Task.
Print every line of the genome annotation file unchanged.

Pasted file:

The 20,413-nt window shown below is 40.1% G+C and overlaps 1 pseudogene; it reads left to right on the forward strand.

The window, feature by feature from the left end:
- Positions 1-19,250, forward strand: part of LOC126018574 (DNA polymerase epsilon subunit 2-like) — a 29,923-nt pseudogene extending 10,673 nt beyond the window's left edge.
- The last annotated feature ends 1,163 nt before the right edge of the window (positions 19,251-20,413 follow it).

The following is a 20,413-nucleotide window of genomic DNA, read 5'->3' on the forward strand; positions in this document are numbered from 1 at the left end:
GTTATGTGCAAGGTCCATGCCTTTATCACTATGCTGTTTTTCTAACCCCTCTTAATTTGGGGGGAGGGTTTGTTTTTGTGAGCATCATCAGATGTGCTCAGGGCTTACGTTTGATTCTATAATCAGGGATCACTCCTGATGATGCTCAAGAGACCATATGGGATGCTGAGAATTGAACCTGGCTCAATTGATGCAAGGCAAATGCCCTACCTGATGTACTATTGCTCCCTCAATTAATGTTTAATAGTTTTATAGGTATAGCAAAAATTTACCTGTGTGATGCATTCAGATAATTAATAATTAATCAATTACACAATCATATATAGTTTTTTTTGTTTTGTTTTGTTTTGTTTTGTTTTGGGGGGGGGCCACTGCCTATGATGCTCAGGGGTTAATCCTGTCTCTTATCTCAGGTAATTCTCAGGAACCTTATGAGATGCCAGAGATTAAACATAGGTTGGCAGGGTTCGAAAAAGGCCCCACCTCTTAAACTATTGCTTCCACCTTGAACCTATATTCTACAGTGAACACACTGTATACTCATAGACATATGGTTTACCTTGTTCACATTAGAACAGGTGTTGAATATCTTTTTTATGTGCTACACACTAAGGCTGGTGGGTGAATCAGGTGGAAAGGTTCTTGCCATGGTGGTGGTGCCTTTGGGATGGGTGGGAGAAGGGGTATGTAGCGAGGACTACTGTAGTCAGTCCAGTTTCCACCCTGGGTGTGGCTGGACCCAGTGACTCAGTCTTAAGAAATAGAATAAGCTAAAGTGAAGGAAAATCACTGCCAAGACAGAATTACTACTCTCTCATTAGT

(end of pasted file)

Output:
The 20,413-nt window shown below is 40.1% G+C and overlaps 1 pseudogene; it reads left to right on the forward strand.

The window, feature by feature from the left end:
- Positions 1-19,250, forward strand: part of LOC126018574 (DNA polymerase epsilon subunit 2-like) — a 29,923-nt pseudogene extending 10,673 nt beyond the window's left edge.
- The last annotated feature ends 1,163 nt before the right edge of the window (positions 19,251-20,413 follow it).

The following is a 20,413-nucleotide window of genomic DNA, read 5'->3' on the forward strand; positions in this document are numbered from 1 at the left end:
GTTATGTGCAAGGTCCATGCCTTTATCACTATGCTGTTTTTCTAACCCCTCTTAATTTGGGGGGAGGGTTTGTTTTTGTGAGCATCATCAGATGTGCTCAGGGCTTACGTTTGATTCTATAATCAGGGATCACTCCTGATGATGCTCAAGAGACCATATGGGATGCTGAGAATTGAACCTGGCTCAATTGATGCAAGGCAAATGCCCTACCTGATGTACTATTGCTCCCTCAATTAATGTTTAATAGTTTTATAGGTATAGCAAAAATTTACCTGTGTGATGCATTCAGATAATTAATAATTAATCAATTACACAATCATATATAGTTTTTTTTGTTTTGTTTTGTTTTGTTTTGTTTTGGGGGGGGGCCACTGCCTATGATGCTCAGGGGTTAATCCTGTCTCTTATCTCAGGTAATTCTCAGGAACCTTATGAGATGCCAGAGATTAAACATAGGTTGGCAGGGTTCGAAAAAGGCCCCACCTCTTAAACTATTGCTTCCACCTTGAACCTATATTCTACAGTGAACACACTGTATACTCATAGACATATGGTTTACCTTGTTCACATTAGAACAGGTGTTGAATATCTTTTTTATGTGCTACACACTAAGGCTGGTGGGTGAATCAGGTGGAAAGGTTCTTGCCATGGTGGTGGTGCCTTTGGGATGGGTGGGAGAAGGGGTATGTAGCGAGGACTACTGTAGTCAGTCCAGTTTCCACCCTGGGTGTGGCTGGACCCAGTGACTCAGTCTTAAGAAATAGAATAAGCTAAAGTGAAGGAAAATCACTGCCAAGACAGAATTACTACTCTCTCATTAGT